In this unit, students are asked to read and interpret primary sources to address the question “How do we measure the attainment of human rights?” By engaging in close reading of the Universal Declaration of Human Rights, the UN’s Guide to Indicators of Human Rights, and analyzing data about development indicators from multiple databases, students are expected to examine the complexities of using indicators to measure human rights. Using this example, the workshop activities enabled teacher cohorts to immediately engage together around the demands of close reading and building evidence from text across discipline, with mathematical rigor and critical thinking, all key principles of Common Core.
The process opens up our thinking by encouraging us to discover texts that have less explicit connections to our subjects.
Leveraging ISKME’s OER Commons teacher network, the TACCL teacher fellows are working together to build the knowledge and practice needed for effective CCSS implementation of lessons, units, and text sets in grades 7-12, in English Language Arts, Math, and Social Studies or Science. They spent the bulk of the day learning not only how to use the Primary Source hub, and its Building Textual Evidence Toolkit, but also discussing the purpose and benefits of using collaborative digital tools and open online resources to collaborate on tasks, such as organizing content, with their cohort during different phases of the work. They got the chance to create, present, and discuss the importance of design thinking and to organize instructional activities in a coherent sequence. Each step along the way, they worked together, got feedback, and reflected on their approach.
I have worked with my colleagues forever, but this is first time we’ve actually WORKED together.
Working as a team is really powerful because of the support to go more deeply into content matter.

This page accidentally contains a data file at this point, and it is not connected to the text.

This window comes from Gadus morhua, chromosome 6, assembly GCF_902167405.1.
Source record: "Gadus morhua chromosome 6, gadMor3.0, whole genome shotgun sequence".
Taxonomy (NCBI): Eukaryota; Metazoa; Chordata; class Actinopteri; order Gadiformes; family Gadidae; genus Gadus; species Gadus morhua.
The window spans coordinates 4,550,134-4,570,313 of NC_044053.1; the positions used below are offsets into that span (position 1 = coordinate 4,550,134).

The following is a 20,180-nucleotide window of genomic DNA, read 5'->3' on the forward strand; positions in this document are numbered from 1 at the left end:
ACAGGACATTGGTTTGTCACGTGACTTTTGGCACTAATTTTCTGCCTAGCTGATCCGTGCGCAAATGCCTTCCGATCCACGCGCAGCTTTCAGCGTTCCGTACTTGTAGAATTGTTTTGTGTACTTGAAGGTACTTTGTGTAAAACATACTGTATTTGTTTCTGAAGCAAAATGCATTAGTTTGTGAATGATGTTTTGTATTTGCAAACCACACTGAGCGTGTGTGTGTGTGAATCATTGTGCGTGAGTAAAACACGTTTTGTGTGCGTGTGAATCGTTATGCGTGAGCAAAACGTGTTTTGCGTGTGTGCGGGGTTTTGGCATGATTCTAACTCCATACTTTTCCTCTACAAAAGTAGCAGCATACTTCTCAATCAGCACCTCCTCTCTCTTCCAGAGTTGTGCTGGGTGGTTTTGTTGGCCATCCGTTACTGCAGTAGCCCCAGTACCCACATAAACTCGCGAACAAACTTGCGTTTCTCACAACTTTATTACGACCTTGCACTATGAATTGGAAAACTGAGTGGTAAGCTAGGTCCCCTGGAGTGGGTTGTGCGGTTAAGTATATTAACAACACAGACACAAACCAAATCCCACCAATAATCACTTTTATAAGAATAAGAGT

What our work continues to show is that a collaborative lesson building approach is necessary for scaffolding student learning across subjects. The social architecture, then, can support concrete impact on student learning when collaborative models like ours are used.
After the teachers engage in collaborative curriculum work over the next few months, each fellow is expected to share what she or he has created and learned with 21 other teachers, resulting in an extended network of 1,000 teachers. Although these teachers are highly motivated and inspired to collaborate, they said they didn’t know more than a handful of other teachers well enough to ask them to work together. As we said in the beginning of this post, their classroom responsibilities and conventional school structures hinder the development of outside interactions with other teachers.
Our biggest challenge, then, will be to help our teacher leaders reach a broader teaching community so they can share their activities and create widespread changes in curriculum design and practice. We plan to achieve scale by using the project’s network hub and group features on OER Commons, as well as through social media, especially Twitter and blog posts, where our teacher leaders can reach out beyond their own local contacts. Given these objectives, our work will surpass mere implementation of the new Common Core standards in each classroom, and also build leaders who are learning to be flexible and vocal, rather than standing as isolated obstacles to change.
See more exemplary content related to this work.
Photo credit: by Innovation_School, CC BY-NC